Belmont Club’s untitled post
is this morning’s must-read
In February 1945, a woman now dying of lung cancer grabbed two of her children and jumped out the window to escape Imperial Japanese Marines crashing through the door intent on bayoneting everyone in the burning house. Finding no one, they went on to the next house to continue their massacre on a street not far from the Rizal Memorial ballpark, where Lou Gehrig and Babe Ruth both played in sunnier days before the forgotten Battle of Manila. The 100,000 civilians who died in the largest urban battle of the Pacific War — more than at Hiroshima — are not remembered in beautiful candles floating down darkened rivers or in flights of doves soaring into the blue sky; there is no anti-American significance to their deaths. But they still live in the fading memory of that woman, who hid for two days in the smoldering ruins of the neighborhood until the first American patrols came into view.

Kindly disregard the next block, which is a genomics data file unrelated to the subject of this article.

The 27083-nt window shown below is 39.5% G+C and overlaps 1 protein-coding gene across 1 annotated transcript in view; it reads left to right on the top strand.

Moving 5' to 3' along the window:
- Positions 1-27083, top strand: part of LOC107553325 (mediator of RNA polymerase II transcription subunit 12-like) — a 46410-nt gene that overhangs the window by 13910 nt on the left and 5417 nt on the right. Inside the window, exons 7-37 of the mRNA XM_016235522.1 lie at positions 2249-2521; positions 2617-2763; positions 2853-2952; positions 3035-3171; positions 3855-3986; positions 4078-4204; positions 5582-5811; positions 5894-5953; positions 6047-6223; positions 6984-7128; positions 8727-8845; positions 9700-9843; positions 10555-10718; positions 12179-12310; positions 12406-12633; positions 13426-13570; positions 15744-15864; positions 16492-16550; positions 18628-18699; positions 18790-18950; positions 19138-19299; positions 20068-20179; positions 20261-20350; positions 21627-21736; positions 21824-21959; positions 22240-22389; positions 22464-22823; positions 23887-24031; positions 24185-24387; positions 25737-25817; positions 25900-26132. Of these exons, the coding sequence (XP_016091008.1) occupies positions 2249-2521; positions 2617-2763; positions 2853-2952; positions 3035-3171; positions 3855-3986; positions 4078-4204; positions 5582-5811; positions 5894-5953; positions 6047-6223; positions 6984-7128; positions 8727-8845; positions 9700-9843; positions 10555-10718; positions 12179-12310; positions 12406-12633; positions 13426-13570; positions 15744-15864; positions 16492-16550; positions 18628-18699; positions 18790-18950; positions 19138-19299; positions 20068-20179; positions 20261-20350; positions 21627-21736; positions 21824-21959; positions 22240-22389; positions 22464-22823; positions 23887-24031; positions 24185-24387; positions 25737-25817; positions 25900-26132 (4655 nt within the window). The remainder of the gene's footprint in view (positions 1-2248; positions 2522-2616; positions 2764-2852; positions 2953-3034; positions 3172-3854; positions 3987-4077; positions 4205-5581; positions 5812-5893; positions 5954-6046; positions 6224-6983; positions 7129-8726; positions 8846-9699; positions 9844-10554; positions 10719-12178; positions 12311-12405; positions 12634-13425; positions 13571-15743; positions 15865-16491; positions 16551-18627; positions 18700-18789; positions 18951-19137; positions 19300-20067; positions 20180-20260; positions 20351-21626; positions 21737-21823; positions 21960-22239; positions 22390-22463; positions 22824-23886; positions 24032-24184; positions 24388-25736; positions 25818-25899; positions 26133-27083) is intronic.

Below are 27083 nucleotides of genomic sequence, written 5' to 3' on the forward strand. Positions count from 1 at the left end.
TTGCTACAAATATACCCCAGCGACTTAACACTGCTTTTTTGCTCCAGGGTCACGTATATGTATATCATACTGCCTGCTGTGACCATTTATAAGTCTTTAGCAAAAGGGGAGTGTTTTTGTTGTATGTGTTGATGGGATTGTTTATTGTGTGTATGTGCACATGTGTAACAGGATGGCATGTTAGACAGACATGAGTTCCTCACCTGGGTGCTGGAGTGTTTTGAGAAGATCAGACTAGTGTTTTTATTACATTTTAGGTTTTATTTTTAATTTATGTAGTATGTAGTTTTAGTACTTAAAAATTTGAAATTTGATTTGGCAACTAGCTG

I saw my aunt last as she stood in a window of a Sydney hotel and waved goodbye. I hope to see her again.
Manila, Nanking, the Viet-Nam famine, Indonesia, Burma, Borneo, Saipan, Corregidor, Bataan Death March, Okinawa, northern China, Burma, River Kwae Thailand. Who weeps for them?